2018 Yamaha XSR700 | Long-Term Ride Review

Yamaha XSR700
Our XSR700 is a daily commuter and weekend canyon blaster, and with the addition of saddlebags we can even stop along the way for a picnic lunch! (Photos by the author)

We’ve thoroughly enjoyed Yamaha’s middleweight FZ-/MT-07 since it came out back in 2015, so it was no surprise when EIC Tuttle became somewhat smitten with its neo-retro XSR700 iteration. With a higher, wider handlebar, a taller, cushier seat and firmer suspension than the standard FZ-07, plus the FZ’s signature light, flickable handling, spirited Crossplane-concept parallel twin and strong brakes, the XSR700 is an ideal daily commuter and weekend canyon carver.

Read our 2015 Yamaha FZ-07 first ride review

Yamaha XSR700
The MicroCowl deflects a bit of air, but mostly just looks cool.

We decided to add one to our long-term fleet, but with a few tweaks; as a commuter and daily runabout luggage was a requirement, with a garage full of comfy touring bikes we figured we’d never ride it two-up and there were a couple of “just because it looks cool” additions we wanted to make as well. So we ran it through Yamaha’s Genuine Accessory catalog and bolted on a set of Adventure Saddlebags ($505.98, including required Support Bars), a Solo Seat ($114.99) and Rear Rack ($119.99), a Smoked Micro Cowl windscreen ($174.99), a Radiator Guard ($149.99) and Radiator Side Covers ($119.99). The canvas-and-leather saddlebags are fairly small, but with ABS linings they hold their shape, making it easy to stuff them with the necessities: an extra pair of gloves, layers, a rain suit or a few groceries. Or, in the case of the photo to the left, some sandwiches and iced tea for a picnic lunch in the mountains.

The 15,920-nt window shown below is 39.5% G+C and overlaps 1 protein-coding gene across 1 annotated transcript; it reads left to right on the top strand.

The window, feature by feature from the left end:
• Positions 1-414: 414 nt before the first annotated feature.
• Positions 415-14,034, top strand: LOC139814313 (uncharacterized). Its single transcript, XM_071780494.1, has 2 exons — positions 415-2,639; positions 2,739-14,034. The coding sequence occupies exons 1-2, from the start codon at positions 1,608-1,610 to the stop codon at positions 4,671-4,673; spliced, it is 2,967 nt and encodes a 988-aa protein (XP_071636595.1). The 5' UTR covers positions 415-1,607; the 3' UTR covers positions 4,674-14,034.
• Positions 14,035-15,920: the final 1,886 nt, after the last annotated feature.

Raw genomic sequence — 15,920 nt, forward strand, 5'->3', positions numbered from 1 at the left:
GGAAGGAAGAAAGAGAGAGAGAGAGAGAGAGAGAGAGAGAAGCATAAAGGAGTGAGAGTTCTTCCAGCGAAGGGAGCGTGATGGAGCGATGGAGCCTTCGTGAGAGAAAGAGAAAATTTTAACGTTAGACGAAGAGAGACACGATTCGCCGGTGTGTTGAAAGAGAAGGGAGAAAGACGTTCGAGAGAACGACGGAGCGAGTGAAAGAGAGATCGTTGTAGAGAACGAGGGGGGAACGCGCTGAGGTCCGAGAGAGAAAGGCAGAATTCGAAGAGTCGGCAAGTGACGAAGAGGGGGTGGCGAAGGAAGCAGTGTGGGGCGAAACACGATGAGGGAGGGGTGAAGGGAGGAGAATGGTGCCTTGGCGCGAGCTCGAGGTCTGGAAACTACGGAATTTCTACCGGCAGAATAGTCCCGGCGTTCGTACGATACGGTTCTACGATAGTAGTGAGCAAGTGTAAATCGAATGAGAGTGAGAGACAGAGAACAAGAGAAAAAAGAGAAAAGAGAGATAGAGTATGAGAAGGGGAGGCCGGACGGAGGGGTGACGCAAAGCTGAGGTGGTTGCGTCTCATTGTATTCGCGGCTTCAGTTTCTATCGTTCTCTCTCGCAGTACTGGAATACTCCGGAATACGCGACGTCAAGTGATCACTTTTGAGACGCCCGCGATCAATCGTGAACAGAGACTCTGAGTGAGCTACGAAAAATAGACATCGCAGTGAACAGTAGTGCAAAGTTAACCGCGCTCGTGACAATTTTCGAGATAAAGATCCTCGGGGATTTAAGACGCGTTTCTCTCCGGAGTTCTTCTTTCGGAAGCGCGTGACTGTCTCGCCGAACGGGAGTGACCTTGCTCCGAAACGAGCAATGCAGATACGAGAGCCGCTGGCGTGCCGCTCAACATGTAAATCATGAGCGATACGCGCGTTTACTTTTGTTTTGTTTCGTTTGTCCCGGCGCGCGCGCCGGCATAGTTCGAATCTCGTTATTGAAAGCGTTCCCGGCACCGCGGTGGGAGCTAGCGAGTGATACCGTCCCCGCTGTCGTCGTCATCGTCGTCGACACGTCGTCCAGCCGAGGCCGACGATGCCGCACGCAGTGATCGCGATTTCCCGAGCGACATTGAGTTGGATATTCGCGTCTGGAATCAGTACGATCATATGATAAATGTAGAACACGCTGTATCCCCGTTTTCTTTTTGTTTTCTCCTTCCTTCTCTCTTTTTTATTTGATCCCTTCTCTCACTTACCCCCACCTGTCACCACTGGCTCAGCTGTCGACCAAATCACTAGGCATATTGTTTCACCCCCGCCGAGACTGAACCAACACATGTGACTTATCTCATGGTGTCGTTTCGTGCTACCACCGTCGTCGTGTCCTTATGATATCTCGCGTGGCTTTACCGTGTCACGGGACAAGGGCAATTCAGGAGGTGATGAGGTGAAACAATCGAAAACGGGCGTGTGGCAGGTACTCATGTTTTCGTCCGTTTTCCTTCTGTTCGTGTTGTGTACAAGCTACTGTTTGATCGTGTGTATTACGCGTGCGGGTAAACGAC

Yamaha XSR700
Saddlebags are on the small side. Quick-release plastic buckles hide under the faux metal belt-style straps and buckles.

As the XSR has broken in, we’ve noticed some quirks that weren’t apparent on our first ride. The old-school look Pirelli Sportscomp tires grip well enough in corners, but they have a tendency to wander on rain grooves—a minor annoyance at worst. More concerning is our test bike’s increasingly clunky gearbox; downshifts, especially when the bike is cold, require a hard push, and even when warm it’s not the smoothest tranny we’ve tested. Perhaps chalk it up to needing an oil change? We’ll report back after we’ve investigated. Otherwise, however, the XSR700 has continued to prove itself as a quick, fun, relatively comfortable sport standard, and with average fuel economy of 57.2 mpg it’s a stellar commuter (just keep it under 75 mph for optimum comfort). 

2 COMMENTS

  1. Just curious, do the passenger peg hangers bolt on/off like they appear to do in the photos? Because if so, why would you leave them on if you mount a solo seat? Seems like you could de-clutter the looks a bit and save some weight to boot.

  2. I’ve never understood how OEMs can charge so bloody much for their accessories. I mean, those look like fairly decent little bags – but $500+ worth of nice? ?

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